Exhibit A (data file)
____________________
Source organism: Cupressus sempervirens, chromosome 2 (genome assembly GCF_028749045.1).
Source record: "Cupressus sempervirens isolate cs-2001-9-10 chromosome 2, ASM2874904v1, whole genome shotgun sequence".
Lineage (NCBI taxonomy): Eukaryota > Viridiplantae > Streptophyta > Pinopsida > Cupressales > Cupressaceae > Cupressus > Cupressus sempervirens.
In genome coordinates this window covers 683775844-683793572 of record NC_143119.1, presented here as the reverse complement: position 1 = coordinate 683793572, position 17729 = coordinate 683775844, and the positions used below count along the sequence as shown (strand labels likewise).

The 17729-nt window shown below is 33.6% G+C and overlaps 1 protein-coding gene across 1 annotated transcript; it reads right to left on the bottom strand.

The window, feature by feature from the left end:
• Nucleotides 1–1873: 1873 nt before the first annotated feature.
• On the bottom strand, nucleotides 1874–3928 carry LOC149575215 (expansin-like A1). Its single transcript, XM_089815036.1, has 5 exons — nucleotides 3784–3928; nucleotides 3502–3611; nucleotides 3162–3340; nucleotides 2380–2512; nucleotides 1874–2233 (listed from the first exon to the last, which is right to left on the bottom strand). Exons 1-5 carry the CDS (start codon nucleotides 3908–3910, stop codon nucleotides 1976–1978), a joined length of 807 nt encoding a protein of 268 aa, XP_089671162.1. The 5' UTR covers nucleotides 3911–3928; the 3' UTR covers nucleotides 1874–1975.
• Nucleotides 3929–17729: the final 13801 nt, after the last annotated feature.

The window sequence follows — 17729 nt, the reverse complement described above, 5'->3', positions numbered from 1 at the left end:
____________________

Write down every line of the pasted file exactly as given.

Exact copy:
Source organism: Cupressus sempervirens, chromosome 2 (genome assembly GCF_028749045.1).
Source record: "Cupressus sempervirens isolate cs-2001-9-10 chromosome 2, ASM2874904v1, whole genome shotgun sequence".
Lineage (NCBI taxonomy): Eukaryota > Viridiplantae > Streptophyta > Pinopsida > Cupressales > Cupressaceae > Cupressus > Cupressus sempervirens.
In genome coordinates this window covers 683775844-683793572 of record NC_143119.1, presented here as the reverse complement: position 1 = coordinate 683793572, position 17729 = coordinate 683775844, and the positions used below count along the sequence as shown (strand labels likewise).

The 17729-nt window shown below is 33.6% G+C and overlaps 1 protein-coding gene across 1 annotated transcript; it reads right to left on the bottom strand.

The window, feature by feature from the left end:
• Nucleotides 1–1873: 1873 nt before the first annotated feature.
• On the bottom strand, nucleotides 1874–3928 carry LOC149575215 (expansin-like A1). Its single transcript, XM_089815036.1, has 5 exons — nucleotides 3784–3928; nucleotides 3502–3611; nucleotides 3162–3340; nucleotides 2380–2512; nucleotides 1874–2233 (listed from the first exon to the last, which is right to left on the bottom strand). Exons 1-5 carry the CDS (start codon nucleotides 3908–3910, stop codon nucleotides 1976–1978), a joined length of 807 nt encoding a protein of 268 aa, XP_089671162.1. The 5' UTR covers nucleotides 3911–3928; the 3' UTR covers nucleotides 1874–1975.
• Nucleotides 3929–17729: the final 13801 nt, after the last annotated feature.

The window sequence follows — 17729 nt, the reverse complement described above, 5'->3', positions numbered from 1 at the left end: